Your relationship can actually improve your health. Just in time for Valentine’s Day, Touro family medicine specialist Dr. Meredith Maxwell discusses the benefits of coupledom when it comes to maintaining good health. Who knew love offered extra benefits?
Just in time for Valentine’s Day, Touro family medicine specialist Dr. Meredith Maxwell discusses the benefits of coupledom when it comes to maintaining good health. Who knew love offered extra benefits?
Creating a Healthy Diet
One of the most important things a couple can do is cook together — and that includes grocery shopping. Practice reading nutrition labels and discussing ingredients with your partner, keeping in mind any health conditions that might require changes in diet (for example, choosing low-sodium food items to ameliorate high blood pressure).
When treating families, Dr. Maxwell likes to speak with the “food decider,” or the person who usually shops and cooks. This way, she can be sure to list any food restrictions or dietary limitations so that all family members are on board.
Getting fit with a partner can be a rewarding aspect of any relationship. “Set a goal, and get to it together,” advises Dr. Maxwell. “If one person [isn’t motivated], the other will push them.”
If you’re just starting out, don’t push too hard. Dr. Maxwell recommends starting an exercise regimen of two days per week, and gradually building to three days. “Try to exercise as much as you can,” she says. “If you don’t make it a priority, it won’t become a priority.”
Caring partners remind each other to stay on track with taking medications. “If somebody’s forgetting to take their medications, you try to think of ways to remember,” Dr. Maxwell says. Often, it can be as simple as creating a routine with a partner — for instance, making tea together before bed and taking your meds at the same time.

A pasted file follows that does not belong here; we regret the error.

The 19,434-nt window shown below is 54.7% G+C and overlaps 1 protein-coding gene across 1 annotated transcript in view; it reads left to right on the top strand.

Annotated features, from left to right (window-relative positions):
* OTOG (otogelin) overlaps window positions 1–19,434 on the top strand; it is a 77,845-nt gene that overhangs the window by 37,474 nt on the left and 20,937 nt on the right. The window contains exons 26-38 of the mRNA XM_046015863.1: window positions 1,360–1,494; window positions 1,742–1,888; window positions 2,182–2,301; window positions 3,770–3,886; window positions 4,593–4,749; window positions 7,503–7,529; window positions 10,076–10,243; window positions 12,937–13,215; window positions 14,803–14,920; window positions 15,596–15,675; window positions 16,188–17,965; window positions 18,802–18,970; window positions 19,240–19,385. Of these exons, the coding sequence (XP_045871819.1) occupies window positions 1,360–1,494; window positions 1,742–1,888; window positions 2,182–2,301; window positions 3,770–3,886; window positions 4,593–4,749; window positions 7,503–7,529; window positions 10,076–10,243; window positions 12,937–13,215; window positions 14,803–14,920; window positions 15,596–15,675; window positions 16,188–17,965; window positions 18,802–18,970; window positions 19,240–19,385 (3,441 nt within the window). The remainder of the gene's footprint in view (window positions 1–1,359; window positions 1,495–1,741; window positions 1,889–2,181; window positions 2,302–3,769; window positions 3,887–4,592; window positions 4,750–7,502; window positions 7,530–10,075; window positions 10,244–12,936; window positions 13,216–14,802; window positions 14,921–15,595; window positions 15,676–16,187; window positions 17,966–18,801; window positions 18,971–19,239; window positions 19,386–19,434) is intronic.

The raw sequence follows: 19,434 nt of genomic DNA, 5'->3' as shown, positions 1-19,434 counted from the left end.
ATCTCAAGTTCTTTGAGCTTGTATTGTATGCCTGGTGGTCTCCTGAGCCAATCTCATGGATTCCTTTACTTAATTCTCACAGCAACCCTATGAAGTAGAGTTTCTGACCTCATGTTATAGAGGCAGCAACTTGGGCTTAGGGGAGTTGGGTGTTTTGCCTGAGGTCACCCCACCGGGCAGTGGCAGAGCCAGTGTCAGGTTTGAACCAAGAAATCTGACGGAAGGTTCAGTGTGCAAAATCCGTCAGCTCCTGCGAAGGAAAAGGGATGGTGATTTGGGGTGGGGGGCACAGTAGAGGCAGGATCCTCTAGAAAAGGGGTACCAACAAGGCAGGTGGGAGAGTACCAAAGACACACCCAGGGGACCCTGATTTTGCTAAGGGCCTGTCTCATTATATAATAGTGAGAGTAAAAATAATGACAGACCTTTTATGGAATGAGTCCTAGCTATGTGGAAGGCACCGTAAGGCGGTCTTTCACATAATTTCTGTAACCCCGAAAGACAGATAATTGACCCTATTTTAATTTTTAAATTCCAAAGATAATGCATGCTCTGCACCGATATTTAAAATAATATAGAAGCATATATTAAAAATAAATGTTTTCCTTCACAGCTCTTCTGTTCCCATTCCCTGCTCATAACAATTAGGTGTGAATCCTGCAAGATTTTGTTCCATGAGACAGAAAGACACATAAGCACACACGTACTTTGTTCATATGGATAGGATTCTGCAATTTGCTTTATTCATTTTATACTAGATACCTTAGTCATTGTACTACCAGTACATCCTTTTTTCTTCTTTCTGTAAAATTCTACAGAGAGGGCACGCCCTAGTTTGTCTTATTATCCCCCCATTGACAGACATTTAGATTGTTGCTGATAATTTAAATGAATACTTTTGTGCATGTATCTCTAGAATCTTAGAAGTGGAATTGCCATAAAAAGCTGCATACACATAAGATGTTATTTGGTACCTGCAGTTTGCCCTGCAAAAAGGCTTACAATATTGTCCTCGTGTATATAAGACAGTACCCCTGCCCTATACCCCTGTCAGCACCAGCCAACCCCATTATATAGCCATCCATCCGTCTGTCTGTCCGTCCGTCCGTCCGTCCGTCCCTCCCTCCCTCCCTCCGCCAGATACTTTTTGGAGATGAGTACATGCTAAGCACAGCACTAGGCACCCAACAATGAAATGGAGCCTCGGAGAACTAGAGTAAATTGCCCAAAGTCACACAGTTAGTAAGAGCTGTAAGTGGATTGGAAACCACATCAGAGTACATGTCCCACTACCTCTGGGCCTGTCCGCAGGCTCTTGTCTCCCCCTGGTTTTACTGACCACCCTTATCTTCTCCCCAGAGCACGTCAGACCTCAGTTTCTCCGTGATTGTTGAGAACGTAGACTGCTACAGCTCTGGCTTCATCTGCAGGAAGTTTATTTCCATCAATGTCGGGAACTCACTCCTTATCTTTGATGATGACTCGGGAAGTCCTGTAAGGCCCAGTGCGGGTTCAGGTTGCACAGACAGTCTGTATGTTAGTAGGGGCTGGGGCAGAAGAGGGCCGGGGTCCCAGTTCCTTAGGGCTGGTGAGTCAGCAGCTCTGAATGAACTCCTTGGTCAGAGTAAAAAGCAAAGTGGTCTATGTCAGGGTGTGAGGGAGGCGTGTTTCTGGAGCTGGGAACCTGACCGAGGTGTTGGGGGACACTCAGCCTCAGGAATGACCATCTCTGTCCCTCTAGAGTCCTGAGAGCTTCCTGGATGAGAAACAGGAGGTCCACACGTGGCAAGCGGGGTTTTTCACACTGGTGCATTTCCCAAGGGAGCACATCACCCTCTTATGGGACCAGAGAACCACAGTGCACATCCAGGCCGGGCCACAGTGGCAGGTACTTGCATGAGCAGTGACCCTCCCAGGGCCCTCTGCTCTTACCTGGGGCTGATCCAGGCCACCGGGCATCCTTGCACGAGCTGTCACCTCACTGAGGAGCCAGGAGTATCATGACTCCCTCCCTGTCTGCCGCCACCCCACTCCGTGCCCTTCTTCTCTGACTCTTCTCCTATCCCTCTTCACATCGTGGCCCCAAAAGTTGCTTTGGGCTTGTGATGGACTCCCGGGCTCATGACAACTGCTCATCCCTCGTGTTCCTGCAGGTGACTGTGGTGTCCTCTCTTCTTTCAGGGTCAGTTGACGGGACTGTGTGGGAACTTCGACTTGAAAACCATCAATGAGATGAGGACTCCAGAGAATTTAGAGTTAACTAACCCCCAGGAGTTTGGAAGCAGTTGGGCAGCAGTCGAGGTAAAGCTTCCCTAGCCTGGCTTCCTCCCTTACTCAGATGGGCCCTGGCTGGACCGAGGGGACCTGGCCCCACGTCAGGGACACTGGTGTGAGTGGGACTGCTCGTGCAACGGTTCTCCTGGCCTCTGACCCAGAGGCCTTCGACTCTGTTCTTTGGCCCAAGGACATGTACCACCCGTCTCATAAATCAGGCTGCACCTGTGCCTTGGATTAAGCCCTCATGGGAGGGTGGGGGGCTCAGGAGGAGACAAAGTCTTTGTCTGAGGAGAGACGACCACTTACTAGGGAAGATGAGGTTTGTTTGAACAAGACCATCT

Though couples can’t often schedule wellness screenings simultaneously, there are a few appointments that you and your partner can both make. Annual blood pressure screenings and routine lab work are great examples, Dr. Maxwell explains.
More importantly, your partner can help you remember when it’s time for check-ups — and encourage you to make and keep those appointments.
It’s easy to forget what you want to ask your doctor when he or she is sitting right in front of you. A spouse or partner present in the examination room can help you remember, bringing up issues that you may overlook out of forgetfulness or nerves. “Having couples together in a room is very helpful,” Dr. Maxwell says.
Some patients may not feel comfortable saying that they don’t understand a health issue or set of directions; in this case, it can be invaluable to have a partner present who clarifies and writes things down.
In implementing these suggestions, Dr. Maxwell advises couples to value one another. “Spend time together and really enjoy each other,” she says. “Make each other’s lives better.”